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May 31, 2011

Elderly Abuse rife Since Earthquake (NEW ZEALAND)


Elderly abuse rife since earthquake
 30th May 2011
The elderly are taking the brunt of earthquake stress, with elder abuse rife in the suburbs.

Age Concern community nurse Kerry Howley estimated cases of reported elderly abuse had increased by 40 to 50 per cent since the earthquake.
"There's a huge increase in stress and there has been some abuse related to financial issues. Some families in financial hardship treat an elderly person like a bank- using them for money." she said.

Ms Howley knew of one case where a 91-year-old woman had been a targeted in an earthquake shelter by a 41-year-old man.
"A gentleman met an older lady at a shelter and took her home. He built up her trust and then took lots of her money. They didn't know each other before the earthquake. He just saw the opportunity and moved on her," she said.

Much of the abuse was verbal, but could also be physical or neglectful, Ms Howley said.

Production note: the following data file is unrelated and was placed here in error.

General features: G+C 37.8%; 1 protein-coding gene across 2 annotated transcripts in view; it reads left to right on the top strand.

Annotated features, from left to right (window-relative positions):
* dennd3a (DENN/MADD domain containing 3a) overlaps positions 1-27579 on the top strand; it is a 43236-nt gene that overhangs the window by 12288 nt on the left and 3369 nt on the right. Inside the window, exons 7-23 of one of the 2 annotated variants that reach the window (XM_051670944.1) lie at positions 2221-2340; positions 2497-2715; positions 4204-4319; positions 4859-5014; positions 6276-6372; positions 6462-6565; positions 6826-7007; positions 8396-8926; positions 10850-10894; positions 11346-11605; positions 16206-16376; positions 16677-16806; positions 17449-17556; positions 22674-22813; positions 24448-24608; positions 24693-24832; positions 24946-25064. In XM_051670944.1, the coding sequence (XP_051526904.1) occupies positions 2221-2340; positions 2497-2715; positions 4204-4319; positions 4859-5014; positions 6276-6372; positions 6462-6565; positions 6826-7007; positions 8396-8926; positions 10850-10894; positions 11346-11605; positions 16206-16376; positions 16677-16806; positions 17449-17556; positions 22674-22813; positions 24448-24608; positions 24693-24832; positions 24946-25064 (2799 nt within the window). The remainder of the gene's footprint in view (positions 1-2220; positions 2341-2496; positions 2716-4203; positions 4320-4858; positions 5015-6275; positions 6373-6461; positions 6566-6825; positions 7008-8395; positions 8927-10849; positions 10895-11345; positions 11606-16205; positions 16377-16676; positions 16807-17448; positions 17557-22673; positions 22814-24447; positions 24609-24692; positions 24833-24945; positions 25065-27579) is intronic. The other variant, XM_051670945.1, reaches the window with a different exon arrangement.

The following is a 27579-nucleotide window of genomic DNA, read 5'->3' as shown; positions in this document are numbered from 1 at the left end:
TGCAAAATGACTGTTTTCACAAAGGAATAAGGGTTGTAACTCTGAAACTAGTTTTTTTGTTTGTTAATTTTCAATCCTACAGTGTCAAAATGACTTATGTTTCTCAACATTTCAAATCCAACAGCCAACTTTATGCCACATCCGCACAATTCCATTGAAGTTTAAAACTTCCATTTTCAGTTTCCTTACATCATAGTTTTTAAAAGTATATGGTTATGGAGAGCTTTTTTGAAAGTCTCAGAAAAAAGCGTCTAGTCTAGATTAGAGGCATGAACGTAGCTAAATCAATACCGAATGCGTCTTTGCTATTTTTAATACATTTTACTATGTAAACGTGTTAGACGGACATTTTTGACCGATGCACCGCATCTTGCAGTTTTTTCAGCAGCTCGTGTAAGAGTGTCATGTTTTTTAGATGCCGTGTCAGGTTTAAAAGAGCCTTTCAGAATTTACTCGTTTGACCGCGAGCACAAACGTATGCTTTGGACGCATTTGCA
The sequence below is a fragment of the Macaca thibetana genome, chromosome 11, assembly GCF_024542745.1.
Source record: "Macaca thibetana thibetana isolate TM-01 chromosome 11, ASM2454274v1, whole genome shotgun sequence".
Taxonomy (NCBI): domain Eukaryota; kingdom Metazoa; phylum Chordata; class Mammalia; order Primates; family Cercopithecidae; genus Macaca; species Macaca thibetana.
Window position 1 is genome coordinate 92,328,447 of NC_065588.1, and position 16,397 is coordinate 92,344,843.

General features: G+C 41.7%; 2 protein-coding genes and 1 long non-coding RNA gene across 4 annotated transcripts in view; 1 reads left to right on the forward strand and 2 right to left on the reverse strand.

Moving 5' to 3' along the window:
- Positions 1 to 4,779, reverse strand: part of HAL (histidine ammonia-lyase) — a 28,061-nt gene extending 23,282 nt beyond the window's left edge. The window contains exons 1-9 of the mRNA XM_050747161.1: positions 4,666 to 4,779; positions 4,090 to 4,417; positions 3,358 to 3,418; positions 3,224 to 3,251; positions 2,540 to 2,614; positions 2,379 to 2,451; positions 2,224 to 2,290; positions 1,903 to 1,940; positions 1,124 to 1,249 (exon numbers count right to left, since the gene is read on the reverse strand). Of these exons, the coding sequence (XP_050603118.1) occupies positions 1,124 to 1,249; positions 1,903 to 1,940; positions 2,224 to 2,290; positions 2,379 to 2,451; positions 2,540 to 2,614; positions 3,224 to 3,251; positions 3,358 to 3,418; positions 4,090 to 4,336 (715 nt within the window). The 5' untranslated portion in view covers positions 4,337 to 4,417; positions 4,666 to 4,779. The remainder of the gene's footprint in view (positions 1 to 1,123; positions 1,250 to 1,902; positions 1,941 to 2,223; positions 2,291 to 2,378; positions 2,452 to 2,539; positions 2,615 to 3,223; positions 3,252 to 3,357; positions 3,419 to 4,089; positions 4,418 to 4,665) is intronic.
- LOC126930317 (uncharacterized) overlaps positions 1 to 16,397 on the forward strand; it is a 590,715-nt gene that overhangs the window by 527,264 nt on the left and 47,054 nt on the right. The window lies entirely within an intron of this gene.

"I had one elderly couple in their 90s who were put into respite care because their home was so damaged in the earthquake. But their daughter wanted them to return home, even though they had no sewage or water, because she was in charge of their money. When they were in care their social worker wanted to know where all the money was going," she said.
With thousands of houses ruined in February's earthquake, many people have been forced to move in with their elderly relatives.
Police Inspector Dave Lawry said: "There's been a lot of elder abuse going on. People's houses are trashed so they're moving in with mum and dad, or other family members, who they don't necessarily get along with."
Inspector Lawry said fights had been developing, with the elderly often being "pushed around."




Some of the abuse had been "historic," only coming to light after the earthquake as neighbours and friends checked on the usually isolated elderly.
"Sometimes the relationship with the family has always been abusive, but the elderly person just thought it was normal or that nothing could be done about it," Ms Howley said.


SOURCE:      starcanterbury.co.nz
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